I was right about one thing. Bonny Bee was ready to go home. She stood and eased her chair under the table.
“I’ve so enjoyed meeting all you ladies,” she said, “but all this talk about this Willis boy has made me miss my own waifs and I should be home before they wake up.”
“You have young’uns at home?” Maybelle asked.
“Yes,” Bonny Bee said. “I didn’t give birth to them, but they’re mine nonetheless.”
Bridey reached for the fruitcake. “Hand me a napkin, Ivy Leigh. I’m going to wrap up a slice of cake for Bonny Bee to take home.”
Bonny Bee grimaced ever so slightly. This was one recipe Adelaide would never be privy to.
“I’ll get a sandwich bag for you,” Maybelle said, making her way to the pantry. “How many young’uns you got, Miz Rackham?”
“Two. Wilf Gregor was spared from a life of piracy and little Jenny was the daughter of my husband Calico Jack. Her mother Anne was rescued from…well, I shouldn’t speak ill of the dead. Let’s just say once we learned of the child’s existence, we brought her home to the Inn. She’s the joy of our lives…all of us.”
Maybelle returned with the plastic bag and Bridey slid the cake inside. Bonny Bee thanked her and started toward the front door.
“I’ll go, too,” Maybelle said. “I said what I come to say.” She zeroed in on me. “You’ve given me a heap to think about.”
“Same here,” I said. “I won’t forget.”
When we heard the door close, I asked the others, “Think that was the real reason they left?”
Ivy Leigh shook her head. “They didn’t want to intrude. Bonny Bee is the soul of propriety and Maybelle, though she’s rough around the edges, has a simple dignity about her.”
Bridey looked across the table. “Tell me one thing.”
“If I can,” I said.
“Is Willis happy?”
“Not right at the moment,” I said. “I’m only on the first chapter. But he’s better off than when I started.”
“I thought you’d already written two chapters,” Muriel said. “How can you be on Chapter One?”
“Actually, it’s because of Maybelle,” I said.
Ivy Leigh reached for the last almond cookie. “What’s that supposed to mean?”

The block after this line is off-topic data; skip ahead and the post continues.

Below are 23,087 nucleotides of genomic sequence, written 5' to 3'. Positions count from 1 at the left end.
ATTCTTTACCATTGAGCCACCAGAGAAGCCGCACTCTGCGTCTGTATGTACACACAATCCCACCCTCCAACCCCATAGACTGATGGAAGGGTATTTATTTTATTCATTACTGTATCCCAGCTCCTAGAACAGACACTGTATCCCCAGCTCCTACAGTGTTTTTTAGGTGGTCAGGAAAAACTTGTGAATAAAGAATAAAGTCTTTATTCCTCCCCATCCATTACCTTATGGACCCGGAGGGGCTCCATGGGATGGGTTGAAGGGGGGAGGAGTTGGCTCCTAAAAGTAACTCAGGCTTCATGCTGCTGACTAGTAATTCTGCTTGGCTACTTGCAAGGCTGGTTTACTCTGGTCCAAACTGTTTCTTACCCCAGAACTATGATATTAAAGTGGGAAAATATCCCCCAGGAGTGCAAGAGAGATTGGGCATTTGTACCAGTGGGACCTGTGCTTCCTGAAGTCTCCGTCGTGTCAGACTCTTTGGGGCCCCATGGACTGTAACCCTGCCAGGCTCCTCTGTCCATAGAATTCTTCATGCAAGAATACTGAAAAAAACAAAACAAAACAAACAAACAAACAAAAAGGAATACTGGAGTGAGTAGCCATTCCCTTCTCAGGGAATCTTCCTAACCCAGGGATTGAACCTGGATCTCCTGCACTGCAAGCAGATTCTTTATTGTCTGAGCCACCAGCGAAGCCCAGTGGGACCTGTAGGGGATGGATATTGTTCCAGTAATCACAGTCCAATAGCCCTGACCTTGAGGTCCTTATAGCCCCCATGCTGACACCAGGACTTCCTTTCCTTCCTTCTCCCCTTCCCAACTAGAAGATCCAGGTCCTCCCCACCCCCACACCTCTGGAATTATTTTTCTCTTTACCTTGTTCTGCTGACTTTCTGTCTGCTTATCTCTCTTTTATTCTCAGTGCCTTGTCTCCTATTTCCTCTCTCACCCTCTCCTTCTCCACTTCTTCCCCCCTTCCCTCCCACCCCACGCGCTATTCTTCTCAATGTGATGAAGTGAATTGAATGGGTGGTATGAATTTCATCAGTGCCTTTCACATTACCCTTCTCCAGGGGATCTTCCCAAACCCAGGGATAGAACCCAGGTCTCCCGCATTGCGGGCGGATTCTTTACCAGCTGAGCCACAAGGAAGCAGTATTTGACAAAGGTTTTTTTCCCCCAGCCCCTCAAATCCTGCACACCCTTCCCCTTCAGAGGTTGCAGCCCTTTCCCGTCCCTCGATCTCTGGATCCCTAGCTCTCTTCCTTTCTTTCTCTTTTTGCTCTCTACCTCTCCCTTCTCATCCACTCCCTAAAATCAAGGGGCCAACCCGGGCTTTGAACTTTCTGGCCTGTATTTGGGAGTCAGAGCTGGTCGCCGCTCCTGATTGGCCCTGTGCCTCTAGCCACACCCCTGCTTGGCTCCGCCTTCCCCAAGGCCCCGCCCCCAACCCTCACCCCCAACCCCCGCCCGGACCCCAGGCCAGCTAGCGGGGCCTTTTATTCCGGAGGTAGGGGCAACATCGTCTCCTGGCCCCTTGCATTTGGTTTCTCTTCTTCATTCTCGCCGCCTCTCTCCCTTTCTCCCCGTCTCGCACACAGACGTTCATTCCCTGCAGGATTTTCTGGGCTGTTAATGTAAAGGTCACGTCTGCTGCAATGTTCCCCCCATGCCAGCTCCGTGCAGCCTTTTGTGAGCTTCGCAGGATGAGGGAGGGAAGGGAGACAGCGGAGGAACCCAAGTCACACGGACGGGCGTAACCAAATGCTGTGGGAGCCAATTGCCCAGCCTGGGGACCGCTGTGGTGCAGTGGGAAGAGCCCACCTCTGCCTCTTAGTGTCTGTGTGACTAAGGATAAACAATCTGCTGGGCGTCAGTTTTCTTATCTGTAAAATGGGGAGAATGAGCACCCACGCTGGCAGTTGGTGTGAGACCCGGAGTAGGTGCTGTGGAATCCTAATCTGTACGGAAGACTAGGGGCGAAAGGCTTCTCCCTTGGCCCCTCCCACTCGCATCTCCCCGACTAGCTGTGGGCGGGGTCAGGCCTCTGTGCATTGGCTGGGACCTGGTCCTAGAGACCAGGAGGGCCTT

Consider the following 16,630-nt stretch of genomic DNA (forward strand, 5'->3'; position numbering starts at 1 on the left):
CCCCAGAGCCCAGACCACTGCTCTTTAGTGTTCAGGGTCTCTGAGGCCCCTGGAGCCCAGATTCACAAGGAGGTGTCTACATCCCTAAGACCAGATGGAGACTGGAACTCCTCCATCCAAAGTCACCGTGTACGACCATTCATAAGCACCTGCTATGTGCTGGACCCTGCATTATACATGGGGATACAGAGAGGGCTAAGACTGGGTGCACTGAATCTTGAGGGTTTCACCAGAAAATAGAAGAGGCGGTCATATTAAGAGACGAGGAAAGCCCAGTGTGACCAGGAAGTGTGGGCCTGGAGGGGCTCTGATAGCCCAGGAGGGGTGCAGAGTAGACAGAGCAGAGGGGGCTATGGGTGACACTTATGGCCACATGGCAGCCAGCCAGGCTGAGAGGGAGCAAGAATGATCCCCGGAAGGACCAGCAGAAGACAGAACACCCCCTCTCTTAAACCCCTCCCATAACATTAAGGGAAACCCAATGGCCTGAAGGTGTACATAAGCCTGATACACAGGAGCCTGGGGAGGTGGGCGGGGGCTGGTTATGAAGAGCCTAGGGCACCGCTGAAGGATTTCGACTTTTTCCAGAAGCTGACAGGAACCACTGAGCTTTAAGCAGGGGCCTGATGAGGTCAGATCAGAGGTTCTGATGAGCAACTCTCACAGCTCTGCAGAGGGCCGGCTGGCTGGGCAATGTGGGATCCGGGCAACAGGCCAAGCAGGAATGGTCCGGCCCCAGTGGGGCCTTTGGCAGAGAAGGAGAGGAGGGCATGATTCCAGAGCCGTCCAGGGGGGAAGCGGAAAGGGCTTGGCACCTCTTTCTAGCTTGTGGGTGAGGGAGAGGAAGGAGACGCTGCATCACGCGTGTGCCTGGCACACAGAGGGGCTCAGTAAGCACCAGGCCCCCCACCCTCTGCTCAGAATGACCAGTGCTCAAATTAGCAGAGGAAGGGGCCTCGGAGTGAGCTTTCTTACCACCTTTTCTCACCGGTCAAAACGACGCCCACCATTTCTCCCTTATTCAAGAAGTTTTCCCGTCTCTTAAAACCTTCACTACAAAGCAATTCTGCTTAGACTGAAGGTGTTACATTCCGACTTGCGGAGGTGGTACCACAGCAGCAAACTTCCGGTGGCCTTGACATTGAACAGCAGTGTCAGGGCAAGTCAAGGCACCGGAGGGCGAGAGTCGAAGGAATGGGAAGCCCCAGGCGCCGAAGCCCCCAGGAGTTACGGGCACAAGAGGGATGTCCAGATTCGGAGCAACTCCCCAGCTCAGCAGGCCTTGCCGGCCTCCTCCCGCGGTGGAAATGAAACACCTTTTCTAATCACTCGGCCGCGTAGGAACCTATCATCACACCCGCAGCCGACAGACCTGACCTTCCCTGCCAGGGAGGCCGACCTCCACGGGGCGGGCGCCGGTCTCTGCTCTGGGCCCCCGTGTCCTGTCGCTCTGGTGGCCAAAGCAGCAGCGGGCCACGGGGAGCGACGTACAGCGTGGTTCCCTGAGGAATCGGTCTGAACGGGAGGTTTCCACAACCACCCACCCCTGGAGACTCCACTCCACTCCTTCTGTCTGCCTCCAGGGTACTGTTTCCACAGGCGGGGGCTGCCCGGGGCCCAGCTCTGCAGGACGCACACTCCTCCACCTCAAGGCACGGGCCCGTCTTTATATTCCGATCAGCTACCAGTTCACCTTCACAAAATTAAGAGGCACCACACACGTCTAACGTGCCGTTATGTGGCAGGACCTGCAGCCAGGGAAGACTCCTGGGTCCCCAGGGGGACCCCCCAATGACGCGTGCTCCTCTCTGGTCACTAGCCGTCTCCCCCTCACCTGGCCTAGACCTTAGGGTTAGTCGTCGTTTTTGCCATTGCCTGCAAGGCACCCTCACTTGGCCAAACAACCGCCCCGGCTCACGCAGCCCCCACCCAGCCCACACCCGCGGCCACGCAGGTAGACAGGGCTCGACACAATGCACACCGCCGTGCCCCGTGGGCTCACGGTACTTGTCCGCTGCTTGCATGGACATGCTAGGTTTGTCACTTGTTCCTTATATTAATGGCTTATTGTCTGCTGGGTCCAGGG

I was grateful for the diversion. Maybe…just maybe… I could waylay the conversation about Willis. Leaning back, I tried to appear nonchalant, feeling anything but.
“The irony is,” I said, “I had actually made up my mind to finish Maybelle’s story. I have all these random chapters…” In a burst of inspiration, I thought of a way to appeal to Muriel. “Like cake ingredients.”
Bridey eyed the fruitcake, mulling over the analogy. “I get that. You can put everything out on the kitchen counter, but until you put it all in the bowl…”
“In the right order,” I said, gleefully extending my metaphor.
“And so,” Ivy Leigh said, “that led you to—?”
“For some reason,” I said, “I got the idea a newspaper reporter could come to Hog Holler in search of a story. And then I thought, why would anyone look for ‘news’ there…a small town where the biggest event all year is the Vegetable Parade at the annual Harvest Pageant?”
“Vegetable Parade?” Bridey asked. “That sounds like fun. We might try that in Dennisonville at our next Founder’s Day.”
Muriel smiled benevolently. She knew as well as I did that idea would never fly with the Dennisonville Garden Club.
“Go on,” Muriel said. “Newspaper reporter.”
“And then I decided the assignment at Hog Holler would be a way to get her out of—”
“Her?” Ivy Leigh asked.
“Yeah, because of course, she had to become friends with Maybelle and I thought a girl would be more likely to turn to Maybelle for friendship.”
“The assignment would be…” Muriel prodded.
“Would be like an initiation …or maybe a reprimand because she’s ambitious and doesn’t want to work her way up. She keeps pestering her editor for better assignments.”
“I see,” Ivy Leigh said. “That makes sense.”
“And so I started writing the scene where she goes to her editor, and says she’s been working at the Press for ‘three-quarters of a year,’ and she was tired of writing about kids’ school parties.”
“So,” Muriel concluded, “Hog Holler is the assignment.”
“It was at first,” I said. With the pressure off, the lilt was back in my voice. “And I thought up a name and I gave the line to the editor. ‘You wouldn’t know real journalism, Pepper Phipps, if—”
Muriel sat bolt upright. “Pepper Phipps? My niece?”
I held up both hands to settle her. “She wasn’t your niece till later.”
“How did that happen?” Ivy Leigh asked.
“I was really happy with the scene,” I said. “And as usual, I had to stop right in the middle and get back to my real life. And then…later…out of nowhere, it hit me. Pepper was in the wrong story. She was exactly the character I needed for the next Magnolia Arms book.”
“You’re sending Pepper to Dennisonville?” Muriel asked.
“Yes. Her mother asks you to take her in for the summer. She’s going to work at your restaurant and live at the Magnolia Arms…while she ‘learns the value of a dollar.’”
“She won’t live with me?” Muriel asked.
“Agnes needs the money,” Ivy Leigh said. She was pacified.
I could tell.